The amount of Misfit’s crowdfunding was small compared to other venture capital funding rounds, though a vital aspect of crowdfunding is the feedback loop gained by interacting directly with potential customers to see if people want your product before you invest other resources into actually building it. As Vu said: “Failing to raise crowdfunding is a strong indication that your product isn’t the right [market] fit and maybe you shouldn’t make it.” In mid November 2015, Misfit was acquired by Fossil Group for $260m.

With Beats’ $3bn acquisition by Apple and the $4.1bn IPO debut by Fitbit, there is growing evidence that wearable companies have the potential to make large returns for their investors. As Rui Ma, Beijing-based China Partner for 500 Startups, a Silicon Valley venture capital seed fund and start-up accelerator, explains: “Due to the nature of hardware start-ups they need big investments and for 500 Startups, when considering start-ups to invest in, we look at companies that sell globally [regardless of where they’re based].” Omate Watches is one wearables start-up that 500 Startups has invested in.

For entrepreneurs, it is important to weigh up the different funding options. Not all funding is equal. Venture capital comes at the cost of giving away a percentage of your company whereas crowdfunding doesn’t. As related by Sunny Vu: “Venture capital funding makes most sense when interests align and there’s a tie-in to growing the business so the investors can become strategic partners for the company.”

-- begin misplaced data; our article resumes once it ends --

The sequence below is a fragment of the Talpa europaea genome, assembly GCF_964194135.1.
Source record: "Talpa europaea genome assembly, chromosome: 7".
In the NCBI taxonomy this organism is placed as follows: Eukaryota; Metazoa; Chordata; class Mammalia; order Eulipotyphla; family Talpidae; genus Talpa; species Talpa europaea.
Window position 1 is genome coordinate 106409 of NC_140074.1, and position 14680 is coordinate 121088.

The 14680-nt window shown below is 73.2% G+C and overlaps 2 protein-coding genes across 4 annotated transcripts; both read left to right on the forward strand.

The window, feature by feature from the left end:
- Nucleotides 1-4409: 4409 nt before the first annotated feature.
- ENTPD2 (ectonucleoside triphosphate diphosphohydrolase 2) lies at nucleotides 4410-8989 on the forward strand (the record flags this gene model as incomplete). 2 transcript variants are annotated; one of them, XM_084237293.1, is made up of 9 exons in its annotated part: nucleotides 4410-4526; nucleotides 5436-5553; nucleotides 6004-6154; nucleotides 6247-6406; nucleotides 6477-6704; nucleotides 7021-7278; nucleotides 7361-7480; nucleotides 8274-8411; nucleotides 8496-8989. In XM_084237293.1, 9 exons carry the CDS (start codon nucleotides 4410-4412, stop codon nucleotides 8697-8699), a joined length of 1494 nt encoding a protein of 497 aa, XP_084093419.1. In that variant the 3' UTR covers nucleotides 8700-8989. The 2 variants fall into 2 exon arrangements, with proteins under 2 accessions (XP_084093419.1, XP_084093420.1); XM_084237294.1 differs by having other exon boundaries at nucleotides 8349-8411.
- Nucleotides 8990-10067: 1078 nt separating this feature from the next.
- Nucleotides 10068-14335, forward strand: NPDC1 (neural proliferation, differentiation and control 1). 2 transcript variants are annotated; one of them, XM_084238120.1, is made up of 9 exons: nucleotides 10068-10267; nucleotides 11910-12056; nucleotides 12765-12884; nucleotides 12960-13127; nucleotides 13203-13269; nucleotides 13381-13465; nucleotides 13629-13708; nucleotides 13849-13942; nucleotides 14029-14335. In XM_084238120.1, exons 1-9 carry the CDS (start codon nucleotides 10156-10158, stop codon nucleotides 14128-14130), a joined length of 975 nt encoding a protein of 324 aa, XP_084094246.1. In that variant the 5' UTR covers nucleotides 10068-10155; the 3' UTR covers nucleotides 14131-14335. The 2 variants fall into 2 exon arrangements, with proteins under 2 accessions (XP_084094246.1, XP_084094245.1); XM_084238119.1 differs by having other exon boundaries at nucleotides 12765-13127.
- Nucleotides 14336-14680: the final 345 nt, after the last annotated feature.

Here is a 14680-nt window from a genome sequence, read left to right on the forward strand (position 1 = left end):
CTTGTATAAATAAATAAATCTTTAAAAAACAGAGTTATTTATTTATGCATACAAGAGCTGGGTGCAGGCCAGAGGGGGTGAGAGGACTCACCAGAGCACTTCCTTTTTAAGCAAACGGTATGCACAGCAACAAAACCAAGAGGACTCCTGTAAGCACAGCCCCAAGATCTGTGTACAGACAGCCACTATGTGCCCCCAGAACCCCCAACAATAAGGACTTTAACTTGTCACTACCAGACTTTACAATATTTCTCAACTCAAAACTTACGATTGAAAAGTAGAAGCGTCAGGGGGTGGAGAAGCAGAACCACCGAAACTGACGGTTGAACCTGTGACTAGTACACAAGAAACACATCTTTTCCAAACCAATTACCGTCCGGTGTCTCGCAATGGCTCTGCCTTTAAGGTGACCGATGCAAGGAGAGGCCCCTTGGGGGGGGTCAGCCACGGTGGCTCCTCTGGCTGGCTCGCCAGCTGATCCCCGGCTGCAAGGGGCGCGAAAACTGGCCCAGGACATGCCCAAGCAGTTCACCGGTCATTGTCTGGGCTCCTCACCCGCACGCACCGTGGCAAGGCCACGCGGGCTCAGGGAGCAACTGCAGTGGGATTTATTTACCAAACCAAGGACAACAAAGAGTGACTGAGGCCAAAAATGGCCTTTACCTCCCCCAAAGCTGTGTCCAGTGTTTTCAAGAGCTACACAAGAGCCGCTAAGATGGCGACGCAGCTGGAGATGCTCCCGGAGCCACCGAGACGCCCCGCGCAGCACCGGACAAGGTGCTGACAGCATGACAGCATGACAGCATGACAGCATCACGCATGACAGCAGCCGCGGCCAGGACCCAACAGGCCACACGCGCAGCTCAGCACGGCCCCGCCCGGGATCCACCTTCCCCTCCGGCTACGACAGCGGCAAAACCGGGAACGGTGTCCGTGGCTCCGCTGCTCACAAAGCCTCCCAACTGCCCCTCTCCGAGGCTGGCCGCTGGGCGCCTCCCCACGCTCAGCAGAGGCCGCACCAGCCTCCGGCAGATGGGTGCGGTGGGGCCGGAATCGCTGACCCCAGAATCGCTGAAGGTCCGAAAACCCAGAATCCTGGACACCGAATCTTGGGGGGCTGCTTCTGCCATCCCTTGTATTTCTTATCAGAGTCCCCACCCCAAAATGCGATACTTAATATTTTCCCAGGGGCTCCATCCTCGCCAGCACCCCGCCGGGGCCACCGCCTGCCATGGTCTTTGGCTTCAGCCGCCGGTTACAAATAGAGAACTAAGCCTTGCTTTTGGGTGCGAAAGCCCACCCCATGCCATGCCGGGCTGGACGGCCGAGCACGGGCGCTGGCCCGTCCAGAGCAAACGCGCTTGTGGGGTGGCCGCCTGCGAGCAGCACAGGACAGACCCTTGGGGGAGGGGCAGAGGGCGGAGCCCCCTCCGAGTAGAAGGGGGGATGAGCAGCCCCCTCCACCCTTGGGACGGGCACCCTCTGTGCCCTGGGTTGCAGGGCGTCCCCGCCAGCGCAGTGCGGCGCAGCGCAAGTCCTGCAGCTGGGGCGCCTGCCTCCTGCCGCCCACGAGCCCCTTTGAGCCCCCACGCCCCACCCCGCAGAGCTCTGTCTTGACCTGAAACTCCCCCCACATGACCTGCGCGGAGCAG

For Misfit Wearables’ most recent $40m Series C venture funding round in 2014 from China-based GGV Capital, Xiaomi and JD.com, each investor offered great advantages for Misfit to grow its retail base rapidly in China, where there is a massive market potential. In October 2015, just two weeks prior to announcing it was being acquired by Fossil, Misfit chose Beijing as the location for the global launch of its Shine2 product.

You might also like: Top tips for retail start-ups from VCs at SXSW

Manufacturing wearable devices

With both a compelling product offer and funding secured, wearables entrepreneurs can then proceed to the manufacturing phase of product development.  

Whereas fashion designers can sketch their designs and have them made into samples with relative ease around the world, developing wearable device prototypes embedded with technology is much more complicated. It thus follows that many wearables entrepreneurs underestimate the arduous and multi-phase nature of the manufacturing process that could take (far) longer than expected to get a product ready for shipping. This is why many successful crowdfunding projects do not stick to their original promised delivery dates.